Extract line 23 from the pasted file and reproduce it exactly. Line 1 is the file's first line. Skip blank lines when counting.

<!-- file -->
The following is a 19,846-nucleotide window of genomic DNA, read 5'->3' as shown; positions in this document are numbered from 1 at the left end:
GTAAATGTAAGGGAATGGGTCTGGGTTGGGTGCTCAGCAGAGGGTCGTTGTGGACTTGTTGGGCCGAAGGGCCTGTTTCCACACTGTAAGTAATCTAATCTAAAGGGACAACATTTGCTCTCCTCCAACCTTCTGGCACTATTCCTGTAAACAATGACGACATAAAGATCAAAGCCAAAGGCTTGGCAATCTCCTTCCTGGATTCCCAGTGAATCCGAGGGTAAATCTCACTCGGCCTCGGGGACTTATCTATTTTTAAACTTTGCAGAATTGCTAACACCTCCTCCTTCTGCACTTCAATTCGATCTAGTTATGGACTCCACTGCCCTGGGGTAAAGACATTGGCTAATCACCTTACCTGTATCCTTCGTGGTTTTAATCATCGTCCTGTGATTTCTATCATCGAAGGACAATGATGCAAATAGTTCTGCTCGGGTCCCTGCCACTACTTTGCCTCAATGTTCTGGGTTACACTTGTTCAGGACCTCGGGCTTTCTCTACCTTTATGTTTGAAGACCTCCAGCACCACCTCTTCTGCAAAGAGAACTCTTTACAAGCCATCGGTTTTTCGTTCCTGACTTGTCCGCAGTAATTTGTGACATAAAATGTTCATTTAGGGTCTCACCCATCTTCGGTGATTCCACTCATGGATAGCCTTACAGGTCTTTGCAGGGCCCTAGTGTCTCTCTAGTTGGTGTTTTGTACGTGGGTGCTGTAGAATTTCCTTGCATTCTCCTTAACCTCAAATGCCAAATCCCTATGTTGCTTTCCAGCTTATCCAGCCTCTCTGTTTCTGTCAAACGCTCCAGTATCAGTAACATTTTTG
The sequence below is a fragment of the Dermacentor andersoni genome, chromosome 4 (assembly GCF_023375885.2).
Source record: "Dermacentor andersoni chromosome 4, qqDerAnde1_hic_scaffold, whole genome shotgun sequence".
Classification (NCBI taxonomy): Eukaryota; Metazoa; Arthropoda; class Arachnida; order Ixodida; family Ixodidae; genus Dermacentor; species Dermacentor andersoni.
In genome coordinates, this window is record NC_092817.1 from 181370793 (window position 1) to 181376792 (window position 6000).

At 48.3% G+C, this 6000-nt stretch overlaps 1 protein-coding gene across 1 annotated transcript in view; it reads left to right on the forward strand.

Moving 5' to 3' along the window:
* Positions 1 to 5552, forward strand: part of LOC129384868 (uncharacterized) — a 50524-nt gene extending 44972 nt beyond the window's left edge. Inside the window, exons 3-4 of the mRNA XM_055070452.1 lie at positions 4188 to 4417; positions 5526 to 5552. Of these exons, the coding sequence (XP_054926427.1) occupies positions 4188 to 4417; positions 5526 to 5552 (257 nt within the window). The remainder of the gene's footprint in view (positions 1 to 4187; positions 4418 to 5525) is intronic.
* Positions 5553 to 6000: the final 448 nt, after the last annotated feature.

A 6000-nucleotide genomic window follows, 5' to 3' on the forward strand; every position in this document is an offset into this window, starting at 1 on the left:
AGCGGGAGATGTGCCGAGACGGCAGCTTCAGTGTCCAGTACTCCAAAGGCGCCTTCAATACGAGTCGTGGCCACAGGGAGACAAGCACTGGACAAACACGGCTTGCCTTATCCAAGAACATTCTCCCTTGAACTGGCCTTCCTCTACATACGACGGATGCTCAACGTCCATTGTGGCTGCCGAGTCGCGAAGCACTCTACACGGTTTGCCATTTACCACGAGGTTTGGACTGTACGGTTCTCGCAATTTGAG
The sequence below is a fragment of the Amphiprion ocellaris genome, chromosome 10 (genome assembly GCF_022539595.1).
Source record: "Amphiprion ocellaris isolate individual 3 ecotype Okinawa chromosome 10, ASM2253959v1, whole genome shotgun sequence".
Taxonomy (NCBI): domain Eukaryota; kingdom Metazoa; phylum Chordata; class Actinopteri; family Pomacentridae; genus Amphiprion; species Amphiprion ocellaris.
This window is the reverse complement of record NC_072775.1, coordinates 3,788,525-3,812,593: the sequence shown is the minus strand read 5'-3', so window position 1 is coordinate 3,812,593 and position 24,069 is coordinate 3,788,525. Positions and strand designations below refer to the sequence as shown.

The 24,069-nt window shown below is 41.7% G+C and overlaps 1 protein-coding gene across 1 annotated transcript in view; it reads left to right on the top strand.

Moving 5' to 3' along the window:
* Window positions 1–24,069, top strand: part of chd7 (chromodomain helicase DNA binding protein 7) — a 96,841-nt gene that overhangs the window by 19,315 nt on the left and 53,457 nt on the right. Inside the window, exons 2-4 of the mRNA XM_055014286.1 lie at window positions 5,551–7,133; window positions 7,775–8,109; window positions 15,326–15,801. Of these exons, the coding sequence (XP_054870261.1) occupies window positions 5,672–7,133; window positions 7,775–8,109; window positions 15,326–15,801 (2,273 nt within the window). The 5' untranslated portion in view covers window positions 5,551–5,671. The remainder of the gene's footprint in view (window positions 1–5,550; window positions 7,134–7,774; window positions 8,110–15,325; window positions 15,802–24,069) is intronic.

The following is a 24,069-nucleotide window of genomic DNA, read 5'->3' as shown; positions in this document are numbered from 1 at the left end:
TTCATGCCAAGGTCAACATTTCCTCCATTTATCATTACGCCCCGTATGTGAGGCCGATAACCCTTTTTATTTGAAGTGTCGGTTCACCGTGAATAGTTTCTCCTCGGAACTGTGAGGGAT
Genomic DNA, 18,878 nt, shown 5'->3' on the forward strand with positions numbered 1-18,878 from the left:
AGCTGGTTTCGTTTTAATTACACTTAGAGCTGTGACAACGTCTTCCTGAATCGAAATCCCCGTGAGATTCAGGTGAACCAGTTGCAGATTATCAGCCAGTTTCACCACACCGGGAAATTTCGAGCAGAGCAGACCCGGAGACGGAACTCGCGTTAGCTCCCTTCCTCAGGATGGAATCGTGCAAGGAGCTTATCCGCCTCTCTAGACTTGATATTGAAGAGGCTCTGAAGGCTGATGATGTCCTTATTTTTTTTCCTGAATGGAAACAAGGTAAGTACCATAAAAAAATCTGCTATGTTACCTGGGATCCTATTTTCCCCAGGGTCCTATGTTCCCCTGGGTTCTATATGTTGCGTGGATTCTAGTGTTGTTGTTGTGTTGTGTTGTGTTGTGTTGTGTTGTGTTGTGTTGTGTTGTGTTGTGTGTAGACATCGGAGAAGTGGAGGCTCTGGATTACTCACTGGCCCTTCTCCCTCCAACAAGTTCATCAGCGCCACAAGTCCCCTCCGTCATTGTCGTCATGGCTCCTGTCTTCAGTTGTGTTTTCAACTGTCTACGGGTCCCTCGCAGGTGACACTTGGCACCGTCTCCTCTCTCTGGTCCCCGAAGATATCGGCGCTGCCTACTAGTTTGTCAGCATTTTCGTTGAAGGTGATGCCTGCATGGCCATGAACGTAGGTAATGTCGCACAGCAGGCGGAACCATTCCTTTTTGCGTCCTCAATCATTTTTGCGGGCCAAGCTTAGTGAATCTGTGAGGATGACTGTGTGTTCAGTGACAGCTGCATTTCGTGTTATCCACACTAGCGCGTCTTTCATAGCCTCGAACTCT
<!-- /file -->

AGCTGGTTTCGTTTTAATTACACTTAGAGCTGTGACAACGTCTTCCTGAATCGAAATCCCCGTGAGATTCAGGTGAACCAGTTGCAGATTATCAGCCAGTTTCACCACACCGGGAAATTTCGAGCAGAGCAGACCCGGAGACGGAACTCGCGTTAGCTCCCTTCCTCAGGATGGAATCGTGCAAGGAGCTTATCCGCCTCTCTAGACTTGATATTGAAGAGGCTCTGAAGGCTGATGATGTCCTTATTTTTTTTCCTGAATGGAAACAAGGTAAGTACCATAAAAAAATCTGCTATGTTACCTGGGATCCTATTTTCCCCAGGGTCCTATGTTCCCCTGGGTTCTATATGTTGCGTGGATTCTAGTGTTGTTGTTGTGTTGTGTTGTGTTGTGTTGTGTTGTGTTGTGTTGTGTTGTGTTGTGTGTAGACATCGGAGAAGTGGAGGCTCTGGATTACTCACTGGCCCTTCTCCCTCCAACAAGTTCATCAGCGCCACAAGTCCCCTCCGTCATTGTCGTCATGGCTCCTGTCTTCAGTTGTGTTTTCAACTGTCTACGGGTCCCTCGCAGGTGACACTTGGCACCGTCTCCTCTCTCTGGTCCCCGAAGATATCGGCGCTGCCTACTAGTTTGTCAGCATTTTCGTTGAAGGTGATGCCTGCATGGCCATGAACGTAGGTAATGTCGCACAGCAGGCGGAACCATTCCTTTTTGCGTCCTCAATCATTTTTGCGGGCCAAGCTTAGTGAATCTGTGAGGATGACTGTGTGTTCAGTGACAGCTGCATTTCGTGTTATCCACACTAGCGCGTCTTTCATAGCCTCGAACTCT